Home' CruisePassenger : Cruise Passenger 56 Contents The islands’ isolation belies the
impact they once had on world trade.
It was the Banda Islands that prompted
Christopher Columbus to set sail on
his fateful journeys that ended with the
discovery of the New World. Vasco da
Gama rounded the Cape of Good Hope
in their pursuit, while Ferdinand
Magellan launched his circumnavigation
of the globe secretly in search of their
The Mutiara Laut is a fitting way
to arrive at such a remote yet historic
destination. Based on an 18th-century
North Atlantic schooner, the beautiful
charter yacht is a picture of gleaming
wood, towering masts and polished brass.
Designed by former ship’s captain,
yacht racer and Dutch naval architect
Leo van Oostenbrugge, the schooner was
constructed of ironwood in Indonesia.
Catering to a total of 14 guests in five
beautifully appointed cabins, the yacht
offers a luxurious way to cruise the remote
islands of the Indonesian archipelago,
from Komodo, Bali and Flores to
Ambon, Sulawesi and Banda, and as far
east as Papua’s stunning Raja Ampat.
European the town looks, despite its
crowing chickens, gleaming white
mosque and bustling street markets.
Colonial era homes in turquoise and
pink and baby blue line the narrow
lanes that run from the water’s edge
towards the fort; some are now guest
houses, their interior courtyards filled
with overgrown gardens, goldfish ponds
and complacent cats.
One house, painted cream with blue
accents, has become a museum. Ancient
cannonballs, muskets and jewellery
boxes lie under glass and the often brutal
history of the colonial era is remembered
in brightly coloured tapestries hanging
on the wall. The museum’s pint-sized
curator holds up a handful of coins
dating from when Holland’s brutal
Vereenigde Oostindische Compagnie
(VOC), also known as the Dutch East
We stand at the bow, steaming
Sumatran coffee in hand, enjoying the
early morning sun on our faces after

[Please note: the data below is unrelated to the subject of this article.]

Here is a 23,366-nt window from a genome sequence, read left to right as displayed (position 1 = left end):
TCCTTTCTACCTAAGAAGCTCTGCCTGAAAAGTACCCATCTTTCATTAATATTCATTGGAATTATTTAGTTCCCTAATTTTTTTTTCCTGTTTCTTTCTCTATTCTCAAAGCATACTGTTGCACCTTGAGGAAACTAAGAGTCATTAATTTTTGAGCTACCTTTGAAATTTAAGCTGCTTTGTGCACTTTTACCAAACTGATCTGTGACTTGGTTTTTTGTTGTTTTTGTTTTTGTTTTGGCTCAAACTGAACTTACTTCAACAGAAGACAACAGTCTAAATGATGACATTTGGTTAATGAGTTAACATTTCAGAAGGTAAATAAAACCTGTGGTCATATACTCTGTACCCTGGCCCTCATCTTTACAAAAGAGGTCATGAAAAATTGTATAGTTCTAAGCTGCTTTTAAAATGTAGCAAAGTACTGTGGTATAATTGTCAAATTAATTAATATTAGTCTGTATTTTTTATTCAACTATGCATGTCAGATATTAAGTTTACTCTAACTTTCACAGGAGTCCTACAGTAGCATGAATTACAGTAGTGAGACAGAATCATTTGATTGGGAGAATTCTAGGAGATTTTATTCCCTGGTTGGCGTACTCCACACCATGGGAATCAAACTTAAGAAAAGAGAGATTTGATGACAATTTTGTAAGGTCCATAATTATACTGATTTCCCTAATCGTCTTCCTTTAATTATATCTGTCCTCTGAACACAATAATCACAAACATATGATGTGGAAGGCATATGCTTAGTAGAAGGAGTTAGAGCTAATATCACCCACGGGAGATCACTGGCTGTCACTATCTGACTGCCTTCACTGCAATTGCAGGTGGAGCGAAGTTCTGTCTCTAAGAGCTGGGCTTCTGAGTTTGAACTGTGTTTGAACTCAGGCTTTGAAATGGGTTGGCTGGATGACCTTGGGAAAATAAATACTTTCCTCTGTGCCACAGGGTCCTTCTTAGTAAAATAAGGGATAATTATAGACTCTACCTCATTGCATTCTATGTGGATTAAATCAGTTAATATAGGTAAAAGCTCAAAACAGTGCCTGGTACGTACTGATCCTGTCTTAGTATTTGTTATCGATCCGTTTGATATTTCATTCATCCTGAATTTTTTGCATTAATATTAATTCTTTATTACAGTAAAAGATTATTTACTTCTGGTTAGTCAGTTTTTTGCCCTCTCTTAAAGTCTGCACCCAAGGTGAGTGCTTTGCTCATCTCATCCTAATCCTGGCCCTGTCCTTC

the inky darkness of night at sea and
watch as the Indonesian crew prepare
for our arrival at Banda Neira. As we slip
between the volcano – lava fields running
down its flanks like wicked black scars –
and the curling hook of the main island,
the turrets of an ancient castle become
visible on a hill above the sleepy port.
After breakfast, one of two tenders is
lowered from the rear deck and my fellow
passengers and I make our way to the
port, the only real settlement in the island
chain. We clamber onto a crumbling pier
beside a once grand hotel, its colonial
architecture and pastel façade now faded
and cracked in the early morning heat.
A dive operator, making the most of
the region’s spectacular dive sites, now
occupies the dusty hotel lobby. There is
talk of a restoration, of golden years to
come, but no one is holding their breath.
Despite their vital role in history, the
Banda Islands remain among the most
secluded of the world’s faraway places,
and foreign visitors are few.
The first thing you notice walking
through Banda Neira is how distinctly
Indies Company, assumed power over
the Spice Islands. Despite being more
than 400 years old, they gleam in the
The Bandanese were no strangers to
foreigners when the Dutch arrived in the
1500s. They had been selling cinnamon,
cloves, nutmeg and mace to Chinese
and Arab traders for centuries, and later
to the Spanish, British and Portuguese
who travelled to the Banda Islands from
their colony in Malacca. But island
elders never allowed the Portuguese to
build a fortification on Banda Neira,
which essentially made the island easy
picking for the more militant Dutch.
They promptly built Fort Belgica in 1611
above the town, forcing the rival English
forces to leave neighbouring islands and
dominating the spice trade.
School is out and we’re followed by a
slightly unruly band of curious children
who practise their limited English (some
even speak a smattering of Dutch to Leo,
who booms with laughter in response) as
they run past us giggling, only to wait in
the next doorway for us to pass in turn.
In the distance their older sisters walk
down the narrow lanes, the sun brilliant
on their white hijabs. ›
’Based on an 18th-century North Atlantic schooner, the beautiful charter yacht
is a picture of gleaming wood, towering masts and polished brass.’
CRUISE LINE: Exotic Yacht Charter Bali
VESSEL: Mutiara Laut
MAX PASSENGER CAPACITY (DOUBLE
TOTAL CREW: 14
PASSENGER DECKS: 3
ENTERED SERVICE: 2009
FACILITIES: Library, entertainment
system, VIP cabin, resident dive master,
onboard masseuse, kayaks, in-port
wi-fi, two tenders, cooking classes.
BOOKINGS: Charters from US$55,000
(about $59,000) per week or from
US$1,500 (about $1,600) per night,
per person, inclusive of excursions,
meals, beer and wine with meals.
For more details, see mutiaralaut.com.
Clockwise from left: the Mutiara Laut; a
Chinese temple in the Banda Islands; packs of
cinnamon, nutmeg and mace; a colonial-era
museum in Banda Neira; inner courtyard of Fort
Belgica; sea-gypsy houses near Labaun Bajo; a
traditional Balinese carving on the Mutiara Laut
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